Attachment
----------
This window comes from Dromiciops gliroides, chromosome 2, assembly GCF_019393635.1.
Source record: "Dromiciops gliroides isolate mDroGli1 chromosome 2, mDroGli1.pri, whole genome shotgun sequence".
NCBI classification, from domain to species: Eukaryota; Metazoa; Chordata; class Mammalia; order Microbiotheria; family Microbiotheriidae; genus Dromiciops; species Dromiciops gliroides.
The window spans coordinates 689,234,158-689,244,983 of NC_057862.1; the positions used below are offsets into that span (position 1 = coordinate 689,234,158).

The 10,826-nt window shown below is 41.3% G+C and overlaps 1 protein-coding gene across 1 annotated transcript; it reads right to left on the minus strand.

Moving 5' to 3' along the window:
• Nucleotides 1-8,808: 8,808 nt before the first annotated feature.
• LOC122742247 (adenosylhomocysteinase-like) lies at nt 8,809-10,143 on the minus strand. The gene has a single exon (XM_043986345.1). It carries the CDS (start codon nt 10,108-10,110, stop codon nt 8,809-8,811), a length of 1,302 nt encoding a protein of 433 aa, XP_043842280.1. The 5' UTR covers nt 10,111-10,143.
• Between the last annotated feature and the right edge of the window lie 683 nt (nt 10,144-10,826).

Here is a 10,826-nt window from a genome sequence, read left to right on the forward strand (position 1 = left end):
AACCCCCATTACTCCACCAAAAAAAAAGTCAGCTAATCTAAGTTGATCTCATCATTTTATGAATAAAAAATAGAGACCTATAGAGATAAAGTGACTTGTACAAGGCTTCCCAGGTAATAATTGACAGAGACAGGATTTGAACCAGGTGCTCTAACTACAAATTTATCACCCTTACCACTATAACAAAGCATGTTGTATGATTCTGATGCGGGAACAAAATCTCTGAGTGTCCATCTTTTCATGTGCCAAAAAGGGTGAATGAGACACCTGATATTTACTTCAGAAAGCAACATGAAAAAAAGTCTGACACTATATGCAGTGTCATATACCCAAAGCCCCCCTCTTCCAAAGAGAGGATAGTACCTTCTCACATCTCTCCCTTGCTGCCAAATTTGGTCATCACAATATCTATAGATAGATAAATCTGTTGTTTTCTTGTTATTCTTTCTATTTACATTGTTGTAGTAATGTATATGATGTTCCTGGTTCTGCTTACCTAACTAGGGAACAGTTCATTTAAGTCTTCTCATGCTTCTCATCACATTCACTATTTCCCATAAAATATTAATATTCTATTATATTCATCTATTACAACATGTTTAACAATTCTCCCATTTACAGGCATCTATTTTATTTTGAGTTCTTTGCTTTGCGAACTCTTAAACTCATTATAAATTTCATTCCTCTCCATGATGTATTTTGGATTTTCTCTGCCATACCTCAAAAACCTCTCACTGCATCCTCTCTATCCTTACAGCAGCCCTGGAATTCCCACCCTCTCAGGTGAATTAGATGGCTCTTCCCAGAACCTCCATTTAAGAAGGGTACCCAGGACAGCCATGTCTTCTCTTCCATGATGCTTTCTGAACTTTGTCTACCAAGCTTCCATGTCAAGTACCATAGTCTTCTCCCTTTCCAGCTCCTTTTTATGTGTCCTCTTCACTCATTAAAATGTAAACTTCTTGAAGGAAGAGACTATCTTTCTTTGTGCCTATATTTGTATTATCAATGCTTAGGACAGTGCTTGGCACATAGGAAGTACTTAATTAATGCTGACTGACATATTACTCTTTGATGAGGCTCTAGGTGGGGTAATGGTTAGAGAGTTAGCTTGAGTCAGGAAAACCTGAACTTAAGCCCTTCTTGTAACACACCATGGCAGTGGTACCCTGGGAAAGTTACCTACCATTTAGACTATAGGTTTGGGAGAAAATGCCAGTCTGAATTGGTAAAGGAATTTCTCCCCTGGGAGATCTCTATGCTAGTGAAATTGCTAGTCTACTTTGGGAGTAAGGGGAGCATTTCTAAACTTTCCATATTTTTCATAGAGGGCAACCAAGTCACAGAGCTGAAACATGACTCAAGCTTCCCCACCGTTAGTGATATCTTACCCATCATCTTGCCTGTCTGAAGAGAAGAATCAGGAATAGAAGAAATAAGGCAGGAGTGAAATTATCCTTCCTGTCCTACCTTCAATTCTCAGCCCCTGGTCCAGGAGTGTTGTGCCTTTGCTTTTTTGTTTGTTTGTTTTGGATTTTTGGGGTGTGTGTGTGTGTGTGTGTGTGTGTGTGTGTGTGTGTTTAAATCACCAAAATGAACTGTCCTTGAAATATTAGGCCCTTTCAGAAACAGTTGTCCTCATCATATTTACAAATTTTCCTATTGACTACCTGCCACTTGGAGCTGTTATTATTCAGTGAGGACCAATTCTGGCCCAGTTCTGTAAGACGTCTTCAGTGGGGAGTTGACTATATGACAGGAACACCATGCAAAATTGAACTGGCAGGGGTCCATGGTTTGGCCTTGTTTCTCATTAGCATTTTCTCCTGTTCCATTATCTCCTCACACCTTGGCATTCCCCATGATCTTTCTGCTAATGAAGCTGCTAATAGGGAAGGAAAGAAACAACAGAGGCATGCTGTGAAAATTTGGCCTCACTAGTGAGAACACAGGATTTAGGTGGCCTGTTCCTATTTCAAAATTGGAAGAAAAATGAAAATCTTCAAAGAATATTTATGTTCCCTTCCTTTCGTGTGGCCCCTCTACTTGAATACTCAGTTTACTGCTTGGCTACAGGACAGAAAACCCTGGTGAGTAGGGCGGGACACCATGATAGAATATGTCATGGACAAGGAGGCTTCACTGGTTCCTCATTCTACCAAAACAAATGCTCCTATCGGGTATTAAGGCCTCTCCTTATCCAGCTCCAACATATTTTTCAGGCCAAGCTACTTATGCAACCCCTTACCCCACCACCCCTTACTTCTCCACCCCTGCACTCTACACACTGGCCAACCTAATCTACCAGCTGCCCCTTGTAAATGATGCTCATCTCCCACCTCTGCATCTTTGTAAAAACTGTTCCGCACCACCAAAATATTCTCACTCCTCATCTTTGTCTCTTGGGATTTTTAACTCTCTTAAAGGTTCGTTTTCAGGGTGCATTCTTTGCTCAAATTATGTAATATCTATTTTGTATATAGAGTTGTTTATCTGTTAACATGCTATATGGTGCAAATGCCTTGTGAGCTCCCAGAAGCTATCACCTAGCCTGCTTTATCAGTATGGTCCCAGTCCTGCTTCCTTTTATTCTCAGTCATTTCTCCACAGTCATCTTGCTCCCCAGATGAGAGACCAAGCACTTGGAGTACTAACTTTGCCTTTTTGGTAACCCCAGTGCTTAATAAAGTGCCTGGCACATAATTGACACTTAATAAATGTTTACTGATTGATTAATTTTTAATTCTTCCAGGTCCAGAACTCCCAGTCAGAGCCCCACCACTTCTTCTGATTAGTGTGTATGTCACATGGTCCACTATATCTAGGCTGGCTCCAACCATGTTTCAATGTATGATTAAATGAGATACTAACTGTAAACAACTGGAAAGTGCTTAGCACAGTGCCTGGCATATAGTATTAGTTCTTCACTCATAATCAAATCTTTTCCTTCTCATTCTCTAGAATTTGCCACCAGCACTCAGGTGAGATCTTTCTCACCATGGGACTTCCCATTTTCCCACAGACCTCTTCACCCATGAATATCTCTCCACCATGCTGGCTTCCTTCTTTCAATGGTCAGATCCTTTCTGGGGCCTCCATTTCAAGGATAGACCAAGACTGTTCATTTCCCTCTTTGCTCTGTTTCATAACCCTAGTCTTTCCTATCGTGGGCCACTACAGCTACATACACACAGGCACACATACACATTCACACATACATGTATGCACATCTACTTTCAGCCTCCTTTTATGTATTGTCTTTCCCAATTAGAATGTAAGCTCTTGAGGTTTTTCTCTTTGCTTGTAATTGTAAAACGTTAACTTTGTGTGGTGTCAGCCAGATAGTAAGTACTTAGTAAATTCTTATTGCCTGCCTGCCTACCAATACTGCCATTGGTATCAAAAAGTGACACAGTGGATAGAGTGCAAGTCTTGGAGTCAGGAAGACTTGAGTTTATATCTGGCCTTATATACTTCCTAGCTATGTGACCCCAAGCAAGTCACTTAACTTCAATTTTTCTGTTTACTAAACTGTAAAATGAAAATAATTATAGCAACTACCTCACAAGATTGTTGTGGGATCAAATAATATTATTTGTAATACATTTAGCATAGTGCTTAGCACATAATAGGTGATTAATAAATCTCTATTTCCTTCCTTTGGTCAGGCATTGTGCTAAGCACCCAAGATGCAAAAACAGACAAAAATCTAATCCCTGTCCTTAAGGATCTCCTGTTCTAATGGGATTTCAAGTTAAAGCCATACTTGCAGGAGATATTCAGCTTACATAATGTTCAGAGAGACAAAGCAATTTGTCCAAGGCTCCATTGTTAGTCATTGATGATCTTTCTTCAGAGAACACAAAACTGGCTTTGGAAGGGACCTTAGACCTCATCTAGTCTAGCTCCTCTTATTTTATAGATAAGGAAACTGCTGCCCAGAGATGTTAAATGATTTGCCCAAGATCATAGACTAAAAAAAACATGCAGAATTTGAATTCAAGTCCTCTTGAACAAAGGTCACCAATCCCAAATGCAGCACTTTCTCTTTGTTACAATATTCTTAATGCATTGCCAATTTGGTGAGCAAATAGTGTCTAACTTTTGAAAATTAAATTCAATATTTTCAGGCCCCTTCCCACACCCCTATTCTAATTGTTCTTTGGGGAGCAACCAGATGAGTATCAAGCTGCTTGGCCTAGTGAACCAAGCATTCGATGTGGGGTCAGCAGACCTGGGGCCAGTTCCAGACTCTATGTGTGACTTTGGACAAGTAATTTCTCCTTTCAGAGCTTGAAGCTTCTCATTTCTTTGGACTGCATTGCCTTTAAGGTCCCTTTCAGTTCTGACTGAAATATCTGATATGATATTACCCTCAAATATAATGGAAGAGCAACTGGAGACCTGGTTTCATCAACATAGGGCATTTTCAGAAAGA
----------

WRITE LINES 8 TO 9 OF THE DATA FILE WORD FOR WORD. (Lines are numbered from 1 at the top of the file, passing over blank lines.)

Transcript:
• LOC122742247 (adenosylhomocysteinase-like) lies at nt 8,809-10,143 on the minus strand. The gene has a single exon (XM_043986345.1). It carries the CDS (start codon nt 10,108-10,110, stop codon nt 8,809-8,811), a length of 1,302 nt encoding a protein of 433 aa, XP_043842280.1. The 5' UTR covers nt 10,111-10,143.
• Between the last annotated feature and the right edge of the window lie 683 nt (nt 10,144-10,826).